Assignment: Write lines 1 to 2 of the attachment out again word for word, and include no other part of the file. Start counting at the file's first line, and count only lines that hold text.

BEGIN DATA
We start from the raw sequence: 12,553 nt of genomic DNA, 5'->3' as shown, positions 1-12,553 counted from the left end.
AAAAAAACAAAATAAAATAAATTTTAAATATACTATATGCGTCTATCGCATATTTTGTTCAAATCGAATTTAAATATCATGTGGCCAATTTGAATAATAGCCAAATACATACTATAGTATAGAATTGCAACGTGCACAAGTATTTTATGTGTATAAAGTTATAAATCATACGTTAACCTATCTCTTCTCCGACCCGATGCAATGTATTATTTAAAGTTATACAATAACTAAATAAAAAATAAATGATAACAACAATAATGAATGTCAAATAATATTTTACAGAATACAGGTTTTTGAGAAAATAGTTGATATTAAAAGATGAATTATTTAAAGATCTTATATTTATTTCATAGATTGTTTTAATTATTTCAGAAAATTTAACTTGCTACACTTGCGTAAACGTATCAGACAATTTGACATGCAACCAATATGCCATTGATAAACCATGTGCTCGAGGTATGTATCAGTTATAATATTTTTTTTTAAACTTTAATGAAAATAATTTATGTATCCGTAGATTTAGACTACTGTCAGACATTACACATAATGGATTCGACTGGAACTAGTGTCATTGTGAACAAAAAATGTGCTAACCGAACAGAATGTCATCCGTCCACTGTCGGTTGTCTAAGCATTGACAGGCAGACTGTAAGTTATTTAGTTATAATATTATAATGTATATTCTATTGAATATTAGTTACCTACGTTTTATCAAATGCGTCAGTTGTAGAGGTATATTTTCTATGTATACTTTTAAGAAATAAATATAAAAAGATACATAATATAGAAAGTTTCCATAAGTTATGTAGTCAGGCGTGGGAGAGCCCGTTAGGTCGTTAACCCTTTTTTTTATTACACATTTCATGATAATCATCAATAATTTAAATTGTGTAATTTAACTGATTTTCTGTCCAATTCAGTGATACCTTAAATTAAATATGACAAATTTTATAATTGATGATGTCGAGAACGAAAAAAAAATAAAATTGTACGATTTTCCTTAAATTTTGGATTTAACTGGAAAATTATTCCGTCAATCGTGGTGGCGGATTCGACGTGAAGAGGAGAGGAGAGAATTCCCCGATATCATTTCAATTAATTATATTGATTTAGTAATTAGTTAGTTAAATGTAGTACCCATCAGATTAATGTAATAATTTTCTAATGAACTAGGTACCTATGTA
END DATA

We start from the raw sequence: 12,553 nt of genomic DNA, 5'->3' as shown, positions 1-12,553 counted from the left end.
AAAAAAACAAAATAAAATAAATTTTAAATATACTATATGCGTCTATCGCATATTTTGTTCAAATCGAATTTAAATATCATGTGGCCAATTTGAATAATAGCCAAATACATACTATAGTATAGAATTGCAACGTGCACAAGTATTTTATGTGTATAAAGTTATAAATCATACGTTAACCTATCTCTTCTCCGACCCGATGCAATGTATTATTTAAAGTTATACAATAACTAAATAAAAAATAAATGATAACAACAATAATGAATGTCAAATAATATTTTACAGAATACAGGTTTTTGAGAAAATAGTTGATATTAAAAGATGAATTATTTAAAGATCTTATATTTATTTCATAGATTGTTTTAATTATTTCAGAAAATTTAACTTGCTACACTTGCGTAAACGTATCAGACAATTTGACATGCAACCAATATGCCATTGATAAACCATGTGCTCGAGGTATGTATCAGTTATAATATTTTTTTTTAAACTTTAATGAAAATAATTTATGTATCCGTAGATTTAGACTACTGTCAGACATTACACATAATGGATTCGACTGGAACTAGTGTCATTGTGAACAAAAAATGTGCTAACCGAACAGAATGTCATCCGTCCACTGTCGGTTGTCTAAGCATTGACAGGCAGACTGTAAGTTATTTAGTTATAATATTATAATGTATATTCTATTGAATATTAGTTACCTACGTTTTATCAAATGCGTCAGTTGTAGAGGTATATTTTCTATGTATACTTTTAAGAAATAAATATAAAAAGATACATAATATAGAAAGTTTCCATAAGTTATGTAGTCAGGCGTGGGAGAGCCCGTTAGGTCGTTAACCCTTTTTTTTATTACACATTTCATGATAATCATCAATAATTTAAATTGTGTAATTTAACTGATTTTCTGTCCAATTCAGTGATACCTTAAATTAAATATGACAAATTTTATAATTGATGATGTCGAGAACGAAAAAAAAATAAAATTGTACGATTTTCCTTAAATTTTGGATTTAACTGGAAAATTATTCCGTCAATCGTGGTGGCGGATTCGACGTGAAGAGGAGAGGAGAGAATTCCCCGATATCATTTCAATTAATTATATTGATTTAGTAATTAGTTAGTTAAATGTAGTACCCATCAGATTAATGTAATAATTTTCTAATGAACTAGGTACCTATGTA